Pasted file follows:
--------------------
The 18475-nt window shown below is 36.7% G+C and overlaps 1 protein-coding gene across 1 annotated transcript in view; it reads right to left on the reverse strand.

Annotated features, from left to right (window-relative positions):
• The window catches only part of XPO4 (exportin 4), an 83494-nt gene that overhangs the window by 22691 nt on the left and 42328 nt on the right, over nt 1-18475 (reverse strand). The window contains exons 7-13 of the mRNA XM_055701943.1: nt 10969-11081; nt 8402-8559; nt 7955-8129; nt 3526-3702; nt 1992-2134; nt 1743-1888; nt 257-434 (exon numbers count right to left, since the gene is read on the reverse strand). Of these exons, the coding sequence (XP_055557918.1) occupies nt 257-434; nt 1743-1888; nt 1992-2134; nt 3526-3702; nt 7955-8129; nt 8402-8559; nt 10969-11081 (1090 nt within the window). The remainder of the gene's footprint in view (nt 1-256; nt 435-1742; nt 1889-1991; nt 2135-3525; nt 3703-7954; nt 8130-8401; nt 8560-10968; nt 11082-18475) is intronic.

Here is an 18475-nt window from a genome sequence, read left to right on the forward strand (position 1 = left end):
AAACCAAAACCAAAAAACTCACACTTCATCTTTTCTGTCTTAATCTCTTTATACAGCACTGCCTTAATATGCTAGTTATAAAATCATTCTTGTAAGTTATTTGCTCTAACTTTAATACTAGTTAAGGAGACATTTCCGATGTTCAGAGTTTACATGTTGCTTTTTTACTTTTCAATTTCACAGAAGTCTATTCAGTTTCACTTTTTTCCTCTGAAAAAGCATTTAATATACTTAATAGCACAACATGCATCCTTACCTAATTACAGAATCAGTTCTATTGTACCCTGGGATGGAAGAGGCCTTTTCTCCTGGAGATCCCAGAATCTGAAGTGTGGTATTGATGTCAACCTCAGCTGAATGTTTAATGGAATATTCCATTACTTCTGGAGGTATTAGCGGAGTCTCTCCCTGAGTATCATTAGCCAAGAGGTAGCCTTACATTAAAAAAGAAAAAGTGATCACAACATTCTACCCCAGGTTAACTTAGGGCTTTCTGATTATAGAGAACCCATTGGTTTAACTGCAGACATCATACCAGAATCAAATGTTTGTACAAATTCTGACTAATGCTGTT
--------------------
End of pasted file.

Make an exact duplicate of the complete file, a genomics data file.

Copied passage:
The 18475-nt window shown below is 36.7% G+C and overlaps 1 protein-coding gene across 1 annotated transcript in view; it reads right to left on the reverse strand.

Annotated features, from left to right (window-relative positions):
• The window catches only part of XPO4 (exportin 4), an 83494-nt gene that overhangs the window by 22691 nt on the left and 42328 nt on the right, over nt 1-18475 (reverse strand). The window contains exons 7-13 of the mRNA XM_055701943.1: nt 10969-11081; nt 8402-8559; nt 7955-8129; nt 3526-3702; nt 1992-2134; nt 1743-1888; nt 257-434 (exon numbers count right to left, since the gene is read on the reverse strand). Of these exons, the coding sequence (XP_055557918.1) occupies nt 257-434; nt 1743-1888; nt 1992-2134; nt 3526-3702; nt 7955-8129; nt 8402-8559; nt 10969-11081 (1090 nt within the window). The remainder of the gene's footprint in view (nt 1-256; nt 435-1742; nt 1889-1991; nt 2135-3525; nt 3703-7954; nt 8130-8401; nt 8560-10968; nt 11082-18475) is intronic.

Here is an 18475-nt window from a genome sequence, read left to right on the forward strand (position 1 = left end):
AAACCAAAACCAAAAAACTCACACTTCATCTTTTCTGTCTTAATCTCTTTATACAGCACTGCCTTAATATGCTAGTTATAAAATCATTCTTGTAAGTTATTTGCTCTAACTTTAATACTAGTTAAGGAGACATTTCCGATGTTCAGAGTTTACATGTTGCTTTTTTACTTTTCAATTTCACAGAAGTCTATTCAGTTTCACTTTTTTCCTCTGAAAAAGCATTTAATATACTTAATAGCACAACATGCATCCTTACCTAATTACAGAATCAGTTCTATTGTACCCTGGGATGGAAGAGGCCTTTTCTCCTGGAGATCCCAGAATCTGAAGTGTGGTATTGATGTCAACCTCAGCTGAATGTTTAATGGAATATTCCATTACTTCTGGAGGTATTAGCGGAGTCTCTCCCTGAGTATCATTAGCCAAGAGGTAGCCTTACATTAAAAAAGAAAAAGTGATCACAACATTCTACCCCAGGTTAACTTAGGGCTTTCTGATTATAGAGAACCCATTGGTTTAACTGCAGACATCATACCAGAATCAAATGTTTGTACAAATTCTGACTAATGCTGTT